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Maps - Colours. Reflect. Time. Loss. (Album Review)

Monday, 20 May 2019 Written by Graeme Marsh

James Chapman’s fourth long player with his Maps project finds him steering into orchestration with the help of the Echo Collective and skills he developed in childhood as a violinist. “The orchestral instrumentation and addition of other musicians and singers played a huge part in finding the purer and more human emotion I was searching for,” he says.

But, after the success of his previous three albums, there will be plenty out there hoping for more of the same. What that same is, exactly, is more difficult to pinpoint, with Maps originally starting out as a bedroom shoegaze act before delving into electronica, but what’s certain is that ‘Colours. Reflect. Time. Loss.’ is something very different.

‘Vicissitude’, Maps’ 2013 LP,  hit the spot in several places, as their electronica was occasionally given a dancey feel not too dissimilar to Beloved.

Here, though, the orchestral dabblings form the heart of the record and it struggles to escape a glut of one-paced, identikit tracks that amount to a laborious sort of routine.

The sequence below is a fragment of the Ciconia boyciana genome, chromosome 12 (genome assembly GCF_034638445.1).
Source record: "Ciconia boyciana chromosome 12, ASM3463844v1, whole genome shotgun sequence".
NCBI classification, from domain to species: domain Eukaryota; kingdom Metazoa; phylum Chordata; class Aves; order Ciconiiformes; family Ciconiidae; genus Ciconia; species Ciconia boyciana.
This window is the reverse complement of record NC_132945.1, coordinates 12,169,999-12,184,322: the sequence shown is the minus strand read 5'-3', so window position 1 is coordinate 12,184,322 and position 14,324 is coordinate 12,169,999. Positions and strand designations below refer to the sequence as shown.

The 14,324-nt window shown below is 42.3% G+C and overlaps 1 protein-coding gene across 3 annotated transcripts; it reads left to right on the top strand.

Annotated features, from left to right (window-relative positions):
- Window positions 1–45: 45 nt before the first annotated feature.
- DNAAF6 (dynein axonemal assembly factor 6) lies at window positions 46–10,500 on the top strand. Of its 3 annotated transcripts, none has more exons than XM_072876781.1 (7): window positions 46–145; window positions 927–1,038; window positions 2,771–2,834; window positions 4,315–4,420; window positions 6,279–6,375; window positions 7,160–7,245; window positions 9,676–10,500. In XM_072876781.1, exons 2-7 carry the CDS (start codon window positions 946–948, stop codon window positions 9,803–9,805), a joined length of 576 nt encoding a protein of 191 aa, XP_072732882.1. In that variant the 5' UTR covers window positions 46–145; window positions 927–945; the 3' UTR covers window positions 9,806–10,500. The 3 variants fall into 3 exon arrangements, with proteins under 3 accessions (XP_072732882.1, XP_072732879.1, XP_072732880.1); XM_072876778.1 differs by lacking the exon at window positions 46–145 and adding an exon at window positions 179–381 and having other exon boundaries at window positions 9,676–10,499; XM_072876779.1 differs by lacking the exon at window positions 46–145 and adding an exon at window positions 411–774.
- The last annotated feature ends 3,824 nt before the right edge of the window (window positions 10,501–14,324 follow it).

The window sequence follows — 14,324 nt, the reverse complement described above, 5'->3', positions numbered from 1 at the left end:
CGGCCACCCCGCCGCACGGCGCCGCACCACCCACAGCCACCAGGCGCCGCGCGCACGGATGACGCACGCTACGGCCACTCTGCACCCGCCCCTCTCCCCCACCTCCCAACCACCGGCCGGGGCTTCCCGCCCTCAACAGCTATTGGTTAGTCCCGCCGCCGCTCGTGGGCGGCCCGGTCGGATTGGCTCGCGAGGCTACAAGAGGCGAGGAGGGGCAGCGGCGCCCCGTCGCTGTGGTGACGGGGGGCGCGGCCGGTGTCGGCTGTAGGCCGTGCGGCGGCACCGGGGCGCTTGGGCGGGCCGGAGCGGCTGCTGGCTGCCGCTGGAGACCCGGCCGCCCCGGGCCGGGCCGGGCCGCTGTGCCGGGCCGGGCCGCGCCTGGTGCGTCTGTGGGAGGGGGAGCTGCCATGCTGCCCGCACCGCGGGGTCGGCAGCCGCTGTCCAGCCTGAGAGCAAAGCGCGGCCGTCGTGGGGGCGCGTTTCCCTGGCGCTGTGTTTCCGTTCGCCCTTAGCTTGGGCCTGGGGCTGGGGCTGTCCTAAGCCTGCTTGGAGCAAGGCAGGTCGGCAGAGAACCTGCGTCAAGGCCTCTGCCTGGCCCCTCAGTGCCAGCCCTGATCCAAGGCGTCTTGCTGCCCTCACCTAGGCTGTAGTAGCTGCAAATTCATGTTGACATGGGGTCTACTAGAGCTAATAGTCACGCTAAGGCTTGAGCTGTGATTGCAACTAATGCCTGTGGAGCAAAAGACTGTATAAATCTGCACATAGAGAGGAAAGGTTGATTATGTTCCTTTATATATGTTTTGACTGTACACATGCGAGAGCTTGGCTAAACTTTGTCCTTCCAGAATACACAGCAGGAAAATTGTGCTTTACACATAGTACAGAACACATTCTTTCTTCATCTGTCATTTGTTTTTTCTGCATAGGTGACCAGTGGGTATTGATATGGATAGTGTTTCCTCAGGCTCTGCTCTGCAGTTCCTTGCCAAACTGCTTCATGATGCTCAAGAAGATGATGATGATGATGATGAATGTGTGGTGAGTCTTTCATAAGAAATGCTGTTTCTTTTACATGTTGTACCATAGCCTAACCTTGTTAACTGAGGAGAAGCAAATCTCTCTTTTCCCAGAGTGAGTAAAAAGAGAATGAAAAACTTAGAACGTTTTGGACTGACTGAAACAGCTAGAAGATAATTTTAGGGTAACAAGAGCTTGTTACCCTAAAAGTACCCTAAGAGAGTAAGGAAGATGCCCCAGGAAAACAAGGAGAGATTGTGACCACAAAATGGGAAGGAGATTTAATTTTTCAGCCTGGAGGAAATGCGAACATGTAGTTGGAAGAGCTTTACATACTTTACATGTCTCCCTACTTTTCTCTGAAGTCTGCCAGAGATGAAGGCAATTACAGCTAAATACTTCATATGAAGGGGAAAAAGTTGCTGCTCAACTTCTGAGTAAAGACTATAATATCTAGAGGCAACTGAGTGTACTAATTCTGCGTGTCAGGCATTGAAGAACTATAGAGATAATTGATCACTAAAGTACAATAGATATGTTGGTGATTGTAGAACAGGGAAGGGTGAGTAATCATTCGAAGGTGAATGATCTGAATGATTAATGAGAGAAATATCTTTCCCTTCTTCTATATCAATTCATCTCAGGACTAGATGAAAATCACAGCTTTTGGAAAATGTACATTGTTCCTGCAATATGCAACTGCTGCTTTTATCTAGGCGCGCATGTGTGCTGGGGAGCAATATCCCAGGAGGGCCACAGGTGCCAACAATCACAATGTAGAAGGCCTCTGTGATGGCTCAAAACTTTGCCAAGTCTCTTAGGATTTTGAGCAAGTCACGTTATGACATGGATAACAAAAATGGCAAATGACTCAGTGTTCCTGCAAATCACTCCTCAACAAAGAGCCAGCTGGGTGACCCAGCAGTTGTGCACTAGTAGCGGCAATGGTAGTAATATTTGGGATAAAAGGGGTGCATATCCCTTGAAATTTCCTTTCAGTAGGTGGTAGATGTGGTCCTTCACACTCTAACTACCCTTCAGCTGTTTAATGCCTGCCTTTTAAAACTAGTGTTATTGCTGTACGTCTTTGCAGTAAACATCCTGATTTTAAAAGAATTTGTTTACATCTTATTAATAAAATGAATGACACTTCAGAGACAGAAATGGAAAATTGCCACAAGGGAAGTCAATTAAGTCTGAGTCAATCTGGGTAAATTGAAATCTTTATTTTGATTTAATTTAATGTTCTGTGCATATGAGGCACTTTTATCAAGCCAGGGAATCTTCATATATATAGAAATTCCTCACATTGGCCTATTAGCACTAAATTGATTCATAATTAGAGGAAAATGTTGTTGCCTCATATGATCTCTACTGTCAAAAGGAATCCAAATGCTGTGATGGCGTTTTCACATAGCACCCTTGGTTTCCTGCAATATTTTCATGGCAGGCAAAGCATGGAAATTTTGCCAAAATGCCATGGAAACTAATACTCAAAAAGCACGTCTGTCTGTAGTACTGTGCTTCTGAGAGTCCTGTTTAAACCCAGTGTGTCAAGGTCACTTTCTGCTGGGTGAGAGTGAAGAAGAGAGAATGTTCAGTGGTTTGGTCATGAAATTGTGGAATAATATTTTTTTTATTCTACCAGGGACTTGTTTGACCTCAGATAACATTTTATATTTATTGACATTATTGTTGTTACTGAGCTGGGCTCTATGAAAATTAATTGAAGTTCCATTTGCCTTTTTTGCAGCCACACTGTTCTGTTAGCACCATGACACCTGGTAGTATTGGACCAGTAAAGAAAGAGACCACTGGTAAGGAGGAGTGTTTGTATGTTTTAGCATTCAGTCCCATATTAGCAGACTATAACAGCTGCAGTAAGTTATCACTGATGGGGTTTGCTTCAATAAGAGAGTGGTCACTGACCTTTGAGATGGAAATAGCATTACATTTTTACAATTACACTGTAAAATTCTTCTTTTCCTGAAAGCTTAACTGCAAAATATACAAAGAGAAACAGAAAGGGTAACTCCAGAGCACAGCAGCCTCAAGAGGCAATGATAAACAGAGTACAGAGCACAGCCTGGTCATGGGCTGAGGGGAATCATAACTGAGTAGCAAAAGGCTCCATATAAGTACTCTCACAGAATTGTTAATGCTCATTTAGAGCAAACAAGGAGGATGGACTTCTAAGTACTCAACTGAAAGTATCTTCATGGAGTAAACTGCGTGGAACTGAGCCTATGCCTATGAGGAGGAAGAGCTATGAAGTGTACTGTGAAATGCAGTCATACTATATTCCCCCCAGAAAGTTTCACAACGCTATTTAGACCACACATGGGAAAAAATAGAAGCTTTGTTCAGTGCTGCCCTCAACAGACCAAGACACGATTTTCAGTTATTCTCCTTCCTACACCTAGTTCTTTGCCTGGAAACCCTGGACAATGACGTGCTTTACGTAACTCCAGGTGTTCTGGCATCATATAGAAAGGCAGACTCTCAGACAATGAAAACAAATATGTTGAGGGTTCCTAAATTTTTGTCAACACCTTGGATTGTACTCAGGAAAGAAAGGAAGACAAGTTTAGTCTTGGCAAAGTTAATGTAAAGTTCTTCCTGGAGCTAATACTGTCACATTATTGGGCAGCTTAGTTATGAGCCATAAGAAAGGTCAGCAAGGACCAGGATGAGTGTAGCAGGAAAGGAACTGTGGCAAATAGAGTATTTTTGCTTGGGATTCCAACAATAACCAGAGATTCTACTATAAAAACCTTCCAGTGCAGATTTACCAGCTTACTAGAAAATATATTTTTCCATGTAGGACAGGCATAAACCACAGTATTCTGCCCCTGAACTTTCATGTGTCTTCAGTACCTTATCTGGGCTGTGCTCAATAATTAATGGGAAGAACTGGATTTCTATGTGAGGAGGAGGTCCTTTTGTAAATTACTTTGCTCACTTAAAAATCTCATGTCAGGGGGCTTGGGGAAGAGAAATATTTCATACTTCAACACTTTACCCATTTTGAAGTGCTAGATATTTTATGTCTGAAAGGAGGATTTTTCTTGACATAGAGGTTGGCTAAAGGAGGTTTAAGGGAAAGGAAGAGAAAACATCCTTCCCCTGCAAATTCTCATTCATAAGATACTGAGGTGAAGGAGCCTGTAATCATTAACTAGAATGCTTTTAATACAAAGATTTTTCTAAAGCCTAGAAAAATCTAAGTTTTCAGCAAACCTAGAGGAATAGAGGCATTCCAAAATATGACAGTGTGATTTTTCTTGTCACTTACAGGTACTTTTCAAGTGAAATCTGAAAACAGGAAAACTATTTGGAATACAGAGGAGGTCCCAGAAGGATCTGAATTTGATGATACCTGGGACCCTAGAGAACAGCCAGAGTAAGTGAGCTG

Opener Surveil announces the album’s arrival, like a brass fanfare, before Chapman’s hushed vocal style kicks in. It’s all very laid back, with some lush string arrangements providing a firm indication of what to expect on the following nine tracks.

Both Sides is a little chirpier, but has that nagging feeling of an entire song being squeezed out of a simple riff and uninspiring chorus before things warm up towards its conclusion. Weak melodies fail to elevate Howl Around, although the underlying blend of instrumentation remains rich, and Wildfire feels like a Moby impersonation as its melodies fall short, with some stunning backing vocals and strings supporting a lyrically-challenged chorus.

Sophia fares better with a more pleasing hook, but it becomes quickly played out as the song drowns in the very thing that made it stand out in the first place. It’s symptomatic of the wider problem: everything is so similar that there simply aren’t many highlights, if any, to hold on to. There’s a small venture towards something more dramatic during the closing two tracks, New Star and You Exist In Everything, but these brushes of colour come too late.

Chapman has had his fair share of detractors in the past, since his excellent Mercury-nominated debut ‘We Can Create’ blew so many away. Previous criticisms were probably undeserved in the main but ‘Colours. Reflect. Time. Loss.’, despite an admirable attempt to take the project in a new direction, isn’t going to change many of those minds.



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